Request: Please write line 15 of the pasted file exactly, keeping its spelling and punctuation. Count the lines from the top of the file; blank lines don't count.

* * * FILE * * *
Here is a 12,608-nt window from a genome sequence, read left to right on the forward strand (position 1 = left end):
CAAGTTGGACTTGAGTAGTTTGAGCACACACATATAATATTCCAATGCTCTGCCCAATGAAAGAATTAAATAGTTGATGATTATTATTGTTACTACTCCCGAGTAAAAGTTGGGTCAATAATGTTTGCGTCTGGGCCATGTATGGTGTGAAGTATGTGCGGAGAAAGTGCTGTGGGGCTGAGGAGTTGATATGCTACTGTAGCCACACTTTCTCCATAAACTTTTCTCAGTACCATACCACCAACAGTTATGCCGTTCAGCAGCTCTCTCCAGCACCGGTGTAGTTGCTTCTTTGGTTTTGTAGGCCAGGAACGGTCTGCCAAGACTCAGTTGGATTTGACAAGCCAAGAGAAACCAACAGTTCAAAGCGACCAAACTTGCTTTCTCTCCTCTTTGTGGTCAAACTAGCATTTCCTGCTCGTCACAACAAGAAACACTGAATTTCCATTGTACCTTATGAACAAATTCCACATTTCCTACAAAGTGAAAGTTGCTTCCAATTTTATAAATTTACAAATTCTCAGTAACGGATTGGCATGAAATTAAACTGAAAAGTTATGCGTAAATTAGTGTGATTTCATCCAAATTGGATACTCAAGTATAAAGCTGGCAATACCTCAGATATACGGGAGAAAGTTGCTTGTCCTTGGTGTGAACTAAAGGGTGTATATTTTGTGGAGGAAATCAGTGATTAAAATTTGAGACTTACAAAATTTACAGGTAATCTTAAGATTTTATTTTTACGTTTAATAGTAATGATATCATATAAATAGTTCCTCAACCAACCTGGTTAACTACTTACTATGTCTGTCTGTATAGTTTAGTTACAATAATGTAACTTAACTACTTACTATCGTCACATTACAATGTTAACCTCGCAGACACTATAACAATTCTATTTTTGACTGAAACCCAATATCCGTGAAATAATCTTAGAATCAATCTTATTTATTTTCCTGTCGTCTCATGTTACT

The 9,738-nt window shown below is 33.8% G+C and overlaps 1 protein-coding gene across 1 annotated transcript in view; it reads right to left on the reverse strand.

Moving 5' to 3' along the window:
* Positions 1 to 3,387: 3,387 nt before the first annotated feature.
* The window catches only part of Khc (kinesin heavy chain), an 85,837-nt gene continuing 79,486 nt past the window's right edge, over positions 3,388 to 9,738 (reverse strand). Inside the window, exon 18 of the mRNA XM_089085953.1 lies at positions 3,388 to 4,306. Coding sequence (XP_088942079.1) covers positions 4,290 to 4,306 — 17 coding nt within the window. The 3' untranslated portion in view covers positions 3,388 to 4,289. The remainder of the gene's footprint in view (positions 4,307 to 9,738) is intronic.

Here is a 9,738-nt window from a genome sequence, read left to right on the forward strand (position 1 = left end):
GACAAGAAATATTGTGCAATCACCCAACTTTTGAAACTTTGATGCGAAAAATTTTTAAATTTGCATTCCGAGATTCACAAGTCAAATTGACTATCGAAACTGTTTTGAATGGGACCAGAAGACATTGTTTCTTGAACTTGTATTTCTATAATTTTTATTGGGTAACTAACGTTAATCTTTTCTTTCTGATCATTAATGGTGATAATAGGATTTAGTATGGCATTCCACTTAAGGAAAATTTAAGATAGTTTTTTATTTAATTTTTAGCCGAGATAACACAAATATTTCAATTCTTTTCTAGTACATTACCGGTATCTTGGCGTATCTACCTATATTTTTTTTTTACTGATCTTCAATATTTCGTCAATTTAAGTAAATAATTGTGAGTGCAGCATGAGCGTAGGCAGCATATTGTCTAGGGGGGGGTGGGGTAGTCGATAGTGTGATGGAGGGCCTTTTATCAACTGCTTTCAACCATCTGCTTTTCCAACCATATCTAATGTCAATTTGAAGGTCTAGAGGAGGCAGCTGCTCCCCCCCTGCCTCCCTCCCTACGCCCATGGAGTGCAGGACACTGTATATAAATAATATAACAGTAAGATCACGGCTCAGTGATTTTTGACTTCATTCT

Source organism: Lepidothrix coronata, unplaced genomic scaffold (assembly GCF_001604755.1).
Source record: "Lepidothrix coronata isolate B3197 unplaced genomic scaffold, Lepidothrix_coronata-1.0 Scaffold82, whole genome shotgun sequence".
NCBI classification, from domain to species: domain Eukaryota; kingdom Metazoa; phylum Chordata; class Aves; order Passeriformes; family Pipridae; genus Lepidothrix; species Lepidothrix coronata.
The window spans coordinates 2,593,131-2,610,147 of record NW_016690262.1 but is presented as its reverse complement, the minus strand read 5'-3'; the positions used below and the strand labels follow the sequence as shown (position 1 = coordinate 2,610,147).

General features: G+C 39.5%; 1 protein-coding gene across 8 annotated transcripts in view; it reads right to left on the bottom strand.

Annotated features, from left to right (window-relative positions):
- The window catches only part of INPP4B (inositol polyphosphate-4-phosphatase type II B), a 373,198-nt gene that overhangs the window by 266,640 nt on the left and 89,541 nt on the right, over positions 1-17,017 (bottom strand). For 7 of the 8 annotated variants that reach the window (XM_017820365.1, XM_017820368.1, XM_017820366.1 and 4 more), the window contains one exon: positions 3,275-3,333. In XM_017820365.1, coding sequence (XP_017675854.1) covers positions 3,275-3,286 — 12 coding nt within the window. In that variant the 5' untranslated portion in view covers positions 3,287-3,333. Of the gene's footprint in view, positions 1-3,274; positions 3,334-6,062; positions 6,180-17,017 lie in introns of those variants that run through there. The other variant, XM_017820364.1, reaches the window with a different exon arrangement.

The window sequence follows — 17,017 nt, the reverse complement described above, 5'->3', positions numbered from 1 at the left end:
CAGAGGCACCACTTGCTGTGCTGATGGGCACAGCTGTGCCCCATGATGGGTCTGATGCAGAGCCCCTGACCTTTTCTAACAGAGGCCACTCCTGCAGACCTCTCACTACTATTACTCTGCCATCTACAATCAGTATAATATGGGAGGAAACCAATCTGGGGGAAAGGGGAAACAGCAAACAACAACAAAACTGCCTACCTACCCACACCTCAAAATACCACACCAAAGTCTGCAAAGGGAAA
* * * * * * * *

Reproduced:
- The window catches only part of INPP4B (inositol polyphosphate-4-phosphatase type II B), a 373,198-nt gene that overhangs the window by 266,640 nt on the left and 89,541 nt on the right, over positions 1-17,017 (bottom strand). For 7 of the 8 annotated variants that reach the window (XM_017820365.1, XM_017820368.1, XM_017820366.1 and 4 more), the window contains one exon: positions 3,275-3,333. In XM_017820365.1, coding sequence (XP_017675854.1) covers positions 3,275-3,286 — 12 coding nt within the window. In that variant the 5' untranslated portion in view covers positions 3,287-3,333. Of the gene's footprint in view, positions 1-3,274; positions 3,334-6,062; positions 6,180-17,017 lie in introns of those variants that run through there. The other variant, XM_017820364.1, reaches the window with a different exon arrangement.